Review | Wasted at the Southwark Playhouse

A grungy rock musical about the Brontës and their challenging lives, battling against addiction, disease and poverty, promises to be an exhilarating take on this famous family. Bleak, poverty-stricken Yorkshire becomes a stark, wooden platform that stages a series of powerful rock ballads. With music by Christopher Ash and book and lyrics by Carl Miller, Wasted’s undeniably talented cast have the potential to create something really exciting, but sadly, the production’s [...]

Review | Emma Rice’s Wise Children at Bristol Old Vic, 9...

Emma Rice’s stage adaptation of Wise Children, Angela Carter’s final novel, is raunchy, colourful and garish. We have come to expect nothing less from the acclaimed director, whose bold approach proved too much for theatrical conservatives during her spell as Artistic Director at Shakespeare's Globe. In this first production from her new theatre company – also named ‘Wise Children’ - Rice’s talent explodes into an all-singing, all-dancing drama, with high kicks, sex and scandal galore [...]

Review | A Monster Calls at The Old Vic, 5-11 June...

This stunning Old Vic production, devised from the best-selling YA novel by Patrick Ness, hits so many emotional notes; it left me in bits. In its honest depiction of illness and grief, A Monster Calls is a timely production to stream. Conor, while coming to terms with his mum’s cancer, must struggle with school bullies, falling out with his best friend, and his dad moving to America with his new family. It is a lot to tackle in under two hours, but the play is well-paced and [...]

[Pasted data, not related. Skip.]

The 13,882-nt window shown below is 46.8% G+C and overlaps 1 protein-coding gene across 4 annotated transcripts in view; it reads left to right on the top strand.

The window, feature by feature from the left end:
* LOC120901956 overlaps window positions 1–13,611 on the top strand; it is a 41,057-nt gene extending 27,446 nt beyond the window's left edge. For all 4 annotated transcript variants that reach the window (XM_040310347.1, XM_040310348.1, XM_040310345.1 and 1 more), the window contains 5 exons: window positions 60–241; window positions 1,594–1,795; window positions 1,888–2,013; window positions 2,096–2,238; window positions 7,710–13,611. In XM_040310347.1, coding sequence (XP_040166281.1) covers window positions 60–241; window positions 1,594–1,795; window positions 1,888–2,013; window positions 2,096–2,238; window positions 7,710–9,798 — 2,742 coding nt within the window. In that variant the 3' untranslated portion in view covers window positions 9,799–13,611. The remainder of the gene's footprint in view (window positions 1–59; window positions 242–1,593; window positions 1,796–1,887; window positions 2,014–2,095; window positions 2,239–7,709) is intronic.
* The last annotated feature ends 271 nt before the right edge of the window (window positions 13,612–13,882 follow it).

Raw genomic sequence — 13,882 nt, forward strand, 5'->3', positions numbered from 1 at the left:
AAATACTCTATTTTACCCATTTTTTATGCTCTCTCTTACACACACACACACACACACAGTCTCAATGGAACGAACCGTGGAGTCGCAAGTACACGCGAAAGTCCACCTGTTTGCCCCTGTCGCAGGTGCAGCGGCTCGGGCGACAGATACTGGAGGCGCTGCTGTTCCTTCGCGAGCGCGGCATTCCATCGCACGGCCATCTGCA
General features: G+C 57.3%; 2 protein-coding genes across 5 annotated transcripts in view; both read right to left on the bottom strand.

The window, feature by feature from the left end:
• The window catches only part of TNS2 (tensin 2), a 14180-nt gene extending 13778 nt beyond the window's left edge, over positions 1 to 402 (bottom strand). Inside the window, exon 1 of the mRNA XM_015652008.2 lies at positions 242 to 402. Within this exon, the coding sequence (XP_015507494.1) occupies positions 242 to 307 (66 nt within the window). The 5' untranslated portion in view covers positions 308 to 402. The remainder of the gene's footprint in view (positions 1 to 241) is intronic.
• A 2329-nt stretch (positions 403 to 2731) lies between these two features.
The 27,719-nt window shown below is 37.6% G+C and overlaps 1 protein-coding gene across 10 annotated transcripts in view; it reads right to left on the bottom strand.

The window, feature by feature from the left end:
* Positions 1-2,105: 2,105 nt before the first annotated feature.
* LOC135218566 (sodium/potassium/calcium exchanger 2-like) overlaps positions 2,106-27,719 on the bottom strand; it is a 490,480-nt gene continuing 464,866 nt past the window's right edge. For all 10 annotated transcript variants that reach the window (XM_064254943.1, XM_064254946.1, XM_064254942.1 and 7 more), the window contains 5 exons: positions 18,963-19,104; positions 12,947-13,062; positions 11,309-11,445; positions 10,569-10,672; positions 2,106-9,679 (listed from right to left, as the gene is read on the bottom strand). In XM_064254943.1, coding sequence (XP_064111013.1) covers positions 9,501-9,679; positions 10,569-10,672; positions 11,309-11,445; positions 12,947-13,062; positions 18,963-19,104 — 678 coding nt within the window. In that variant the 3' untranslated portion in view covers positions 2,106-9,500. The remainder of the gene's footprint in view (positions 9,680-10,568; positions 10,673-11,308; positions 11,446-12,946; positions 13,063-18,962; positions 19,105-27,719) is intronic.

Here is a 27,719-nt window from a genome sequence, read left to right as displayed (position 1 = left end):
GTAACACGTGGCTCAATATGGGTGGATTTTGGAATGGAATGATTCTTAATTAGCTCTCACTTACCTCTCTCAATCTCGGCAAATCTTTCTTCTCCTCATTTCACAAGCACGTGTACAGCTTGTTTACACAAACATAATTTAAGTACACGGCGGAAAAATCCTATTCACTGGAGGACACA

Review | This House, National Theatre at Home

Undeniably, the UK has experienced a turbulent political era in the last five years, but it certainly meets its match in the five running from 1974 to 1979. From fistfights in parliament, to faked deaths, to MPs brought in to vote from their hospital beds, this period saw it all. In the critically acclaimed This House, playwright James Graham and director Jeremy Herrin masterfully capitalise on parliament’s real-life melodramas, creating an accessible political drama exploding with tension and laughter [...]

Review | A Luminous Republic & Such Small Hands by Andrés...

Andrés Barba’s ghostly novella Such Small Hands met with resounding critical success in its native Spain, as well as in the UK and US with English translations by Lisa Dillman, in 2017. Darkly compelling, it was lauded for its unsettling plot and baroque descriptions, blending conventions from Greek tragedy and Gothic literature [...]

Review | Wing by Matthew Francis

No sooner than I started reading Wing, Matthew Francis’s latest collection of nature poems, did I want to read it out loud to the nearest person who would listen. ‘Longhouse Autumn’, the first, is a pungent broth of imagery, stuffed with suety metaphors: a remote Welsh beach is covered with ‘pick-and-mix shingle’, stippled with the ‘semolina and jam’ of pigeon droppings, concealing a ‘leathery mummified dogfish.’ [...]

Review | The Anointed by Michael Arditti

For contemporary fiction to stay pertinent in the twenty-first century, it must continue to do what great novelists have always striven to do: challenge, interpret, and risk offence. Michael Arditti’s new novel The Anointed challenges the ultimate orthodoxy, the Bible – in particular, the ancient tales of the Old Testament, which have endured for thousands of years, despite their capriciousness and morals archaic to the modern reader [...]

Review | Zonal by Don Paterson & If All the World...

At first glance, Zonal looks like a change of direction for Don Paterson. He made his name as a colloquial formalist, someone who could make rhyme and metre feel like the natural way of writing poetry in English. In this book, the carefully managed forms that dominated his work till now have been replaced by a longer, looser and less metrical line. [...]

Review | Our Death by Sean Bonney